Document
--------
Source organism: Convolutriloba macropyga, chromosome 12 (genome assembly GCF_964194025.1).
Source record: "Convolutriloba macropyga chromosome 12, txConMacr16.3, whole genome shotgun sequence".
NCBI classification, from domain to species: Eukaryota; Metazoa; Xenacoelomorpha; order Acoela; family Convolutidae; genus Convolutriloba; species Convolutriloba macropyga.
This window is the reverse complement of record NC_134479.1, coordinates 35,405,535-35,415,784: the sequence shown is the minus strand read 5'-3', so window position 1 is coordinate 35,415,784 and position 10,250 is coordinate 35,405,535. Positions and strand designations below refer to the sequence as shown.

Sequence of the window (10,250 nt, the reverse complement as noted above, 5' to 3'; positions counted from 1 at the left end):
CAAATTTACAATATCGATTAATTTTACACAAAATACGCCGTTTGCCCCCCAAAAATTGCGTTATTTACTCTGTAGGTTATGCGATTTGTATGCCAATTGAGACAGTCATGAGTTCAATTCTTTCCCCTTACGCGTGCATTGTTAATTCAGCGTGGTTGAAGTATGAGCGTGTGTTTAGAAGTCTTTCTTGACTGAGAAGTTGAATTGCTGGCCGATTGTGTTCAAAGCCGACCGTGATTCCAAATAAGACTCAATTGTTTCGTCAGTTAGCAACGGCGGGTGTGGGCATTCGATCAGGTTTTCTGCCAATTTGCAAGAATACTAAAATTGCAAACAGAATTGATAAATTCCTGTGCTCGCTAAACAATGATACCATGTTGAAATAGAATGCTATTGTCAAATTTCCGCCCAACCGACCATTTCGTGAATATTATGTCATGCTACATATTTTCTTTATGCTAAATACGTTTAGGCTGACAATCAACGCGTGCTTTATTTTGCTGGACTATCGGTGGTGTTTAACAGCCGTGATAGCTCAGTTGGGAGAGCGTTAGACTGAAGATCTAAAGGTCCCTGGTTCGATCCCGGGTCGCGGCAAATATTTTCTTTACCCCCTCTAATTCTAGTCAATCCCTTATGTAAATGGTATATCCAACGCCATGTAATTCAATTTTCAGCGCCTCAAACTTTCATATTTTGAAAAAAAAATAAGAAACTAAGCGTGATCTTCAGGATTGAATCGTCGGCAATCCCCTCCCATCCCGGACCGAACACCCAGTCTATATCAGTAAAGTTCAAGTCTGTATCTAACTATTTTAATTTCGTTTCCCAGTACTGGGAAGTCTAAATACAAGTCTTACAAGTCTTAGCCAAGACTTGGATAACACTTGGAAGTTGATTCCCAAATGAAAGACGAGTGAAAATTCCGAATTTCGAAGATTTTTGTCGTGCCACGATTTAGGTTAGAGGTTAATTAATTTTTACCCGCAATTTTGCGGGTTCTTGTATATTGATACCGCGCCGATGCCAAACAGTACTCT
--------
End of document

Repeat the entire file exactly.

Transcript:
Source organism: Convolutriloba macropyga, chromosome 12 (genome assembly GCF_964194025.1).
Source record: "Convolutriloba macropyga chromosome 12, txConMacr16.3, whole genome shotgun sequence".
NCBI classification, from domain to species: Eukaryota; Metazoa; Xenacoelomorpha; order Acoela; family Convolutidae; genus Convolutriloba; species Convolutriloba macropyga.
This window is the reverse complement of record NC_134479.1, coordinates 35,405,535-35,415,784: the sequence shown is the minus strand read 5'-3', so window position 1 is coordinate 35,415,784 and position 10,250 is coordinate 35,405,535. Positions and strand designations below refer to the sequence as shown.

Sequence of the window (10,250 nt, the reverse complement as noted above, 5' to 3'; positions counted from 1 at the left end):
CAAATTTACAATATCGATTAATTTTACACAAAATACGCCGTTTGCCCCCCAAAAATTGCGTTATTTACTCTGTAGGTTATGCGATTTGTATGCCAATTGAGACAGTCATGAGTTCAATTCTTTCCCCTTACGCGTGCATTGTTAATTCAGCGTGGTTGAAGTATGAGCGTGTGTTTAGAAGTCTTTCTTGACTGAGAAGTTGAATTGCTGGCCGATTGTGTTCAAAGCCGACCGTGATTCCAAATAAGACTCAATTGTTTCGTCAGTTAGCAACGGCGGGTGTGGGCATTCGATCAGGTTTTCTGCCAATTTGCAAGAATACTAAAATTGCAAACAGAATTGATAAATTCCTGTGCTCGCTAAACAATGATACCATGTTGAAATAGAATGCTATTGTCAAATTTCCGCCCAACCGACCATTTCGTGAATATTATGTCATGCTACATATTTTCTTTATGCTAAATACGTTTAGGCTGACAATCAACGCGTGCTTTATTTTGCTGGACTATCGGTGGTGTTTAACAGCCGTGATAGCTCAGTTGGGAGAGCGTTAGACTGAAGATCTAAAGGTCCCTGGTTCGATCCCGGGTCGCGGCAAATATTTTCTTTACCCCCTCTAATTCTAGTCAATCCCTTATGTAAATGGTATATCCAACGCCATGTAATTCAATTTTCAGCGCCTCAAACTTTCATATTTTGAAAAAAAAATAAGAAACTAAGCGTGATCTTCAGGATTGAATCGTCGGCAATCCCCTCCCATCCCGGACCGAACACCCAGTCTATATCAGTAAAGTTCAAGTCTGTATCTAACTATTTTAATTTCGTTTCCCAGTACTGGGAAGTCTAAATACAAGTCTTACAAGTCTTAGCCAAGACTTGGATAACACTTGGAAGTTGATTCCCAAATGAAAGACGAGTGAAAATTCCGAATTTCGAAGATTTTTGTCGTGCCACGATTTAGGTTAGAGGTTAATTAATTTTTACCCGCAATTTTGCGGGTTCTTGTATATTGATACCGCGCCGATGCCAAACAGTACTCT